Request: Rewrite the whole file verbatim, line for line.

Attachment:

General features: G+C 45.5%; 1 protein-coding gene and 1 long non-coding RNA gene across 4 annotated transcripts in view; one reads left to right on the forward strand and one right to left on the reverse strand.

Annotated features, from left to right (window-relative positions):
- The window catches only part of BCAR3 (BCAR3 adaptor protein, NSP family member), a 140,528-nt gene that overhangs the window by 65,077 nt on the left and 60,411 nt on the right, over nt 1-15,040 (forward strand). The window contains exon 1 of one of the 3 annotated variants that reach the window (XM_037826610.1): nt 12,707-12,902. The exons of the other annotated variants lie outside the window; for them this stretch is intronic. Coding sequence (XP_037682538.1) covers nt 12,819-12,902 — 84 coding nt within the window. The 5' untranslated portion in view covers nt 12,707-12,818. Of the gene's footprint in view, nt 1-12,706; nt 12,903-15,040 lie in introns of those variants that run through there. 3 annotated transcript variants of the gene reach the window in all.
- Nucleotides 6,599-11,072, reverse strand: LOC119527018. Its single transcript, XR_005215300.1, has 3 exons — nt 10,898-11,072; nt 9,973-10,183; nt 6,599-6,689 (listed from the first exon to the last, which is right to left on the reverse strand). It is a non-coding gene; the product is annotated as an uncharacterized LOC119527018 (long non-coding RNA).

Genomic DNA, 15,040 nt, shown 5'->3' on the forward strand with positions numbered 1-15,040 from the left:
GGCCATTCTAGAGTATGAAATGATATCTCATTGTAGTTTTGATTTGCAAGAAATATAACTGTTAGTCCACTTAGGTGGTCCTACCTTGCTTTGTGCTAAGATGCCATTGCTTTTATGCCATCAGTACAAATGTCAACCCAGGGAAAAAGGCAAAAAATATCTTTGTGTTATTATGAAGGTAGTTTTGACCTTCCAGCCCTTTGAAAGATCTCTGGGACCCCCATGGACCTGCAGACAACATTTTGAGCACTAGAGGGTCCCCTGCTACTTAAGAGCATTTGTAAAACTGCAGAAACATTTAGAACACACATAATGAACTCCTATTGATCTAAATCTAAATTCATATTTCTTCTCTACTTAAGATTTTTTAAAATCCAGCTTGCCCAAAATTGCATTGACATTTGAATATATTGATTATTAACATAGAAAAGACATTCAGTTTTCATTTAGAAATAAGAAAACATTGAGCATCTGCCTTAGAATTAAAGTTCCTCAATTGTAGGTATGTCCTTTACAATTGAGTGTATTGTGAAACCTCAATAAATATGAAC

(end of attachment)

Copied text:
General features: G+C 45.5%; 1 protein-coding gene and 1 long non-coding RNA gene across 4 annotated transcripts in view; one reads left to right on the forward strand and one right to left on the reverse strand.

Annotated features, from left to right (window-relative positions):
- The window catches only part of BCAR3 (BCAR3 adaptor protein, NSP family member), a 140,528-nt gene that overhangs the window by 65,077 nt on the left and 60,411 nt on the right, over nt 1-15,040 (forward strand). The window contains exon 1 of one of the 3 annotated variants that reach the window (XM_037826610.1): nt 12,707-12,902. The exons of the other annotated variants lie outside the window; for them this stretch is intronic. Coding sequence (XP_037682538.1) covers nt 12,819-12,902 — 84 coding nt within the window. The 5' untranslated portion in view covers nt 12,707-12,818. Of the gene's footprint in view, nt 1-12,706; nt 12,903-15,040 lie in introns of those variants that run through there. 3 annotated transcript variants of the gene reach the window in all.
- Nucleotides 6,599-11,072, reverse strand: LOC119527018. Its single transcript, XR_005215300.1, has 3 exons — nt 10,898-11,072; nt 9,973-10,183; nt 6,599-6,689 (listed from the first exon to the last, which is right to left on the reverse strand). It is a non-coding gene; the product is annotated as an uncharacterized LOC119527018 (long non-coding RNA).

Genomic DNA, 15,040 nt, shown 5'->3' on the forward strand with positions numbered 1-15,040 from the left:
GGCCATTCTAGAGTATGAAATGATATCTCATTGTAGTTTTGATTTGCAAGAAATATAACTGTTAGTCCACTTAGGTGGTCCTACCTTGCTTTGTGCTAAGATGCCATTGCTTTTATGCCATCAGTACAAATGTCAACCCAGGGAAAAAGGCAAAAAATATCTTTGTGTTATTATGAAGGTAGTTTTGACCTTCCAGCCCTTTGAAAGATCTCTGGGACCCCCATGGACCTGCAGACAACATTTTGAGCACTAGAGGGTCCCCTGCTACTTAAGAGCATTTGTAAAACTGCAGAAACATTTAGAACACACATAATGAACTCCTATTGATCTAAATCTAAATTCATATTTCTTCTCTACTTAAGATTTTTTAAAATCCAGCTTGCCCAAAATTGCATTGACATTTGAATATATTGATTATTAACATAGAAAAGACATTCAGTTTTCATTTAGAAATAAGAAAACATTGAGCATCTGCCTTAGAATTAAAGTTCCTCAATTGTAGGTATGTCCTTTACAATTGAGTGTATTGTGAAACCTCAATAAATATGAAC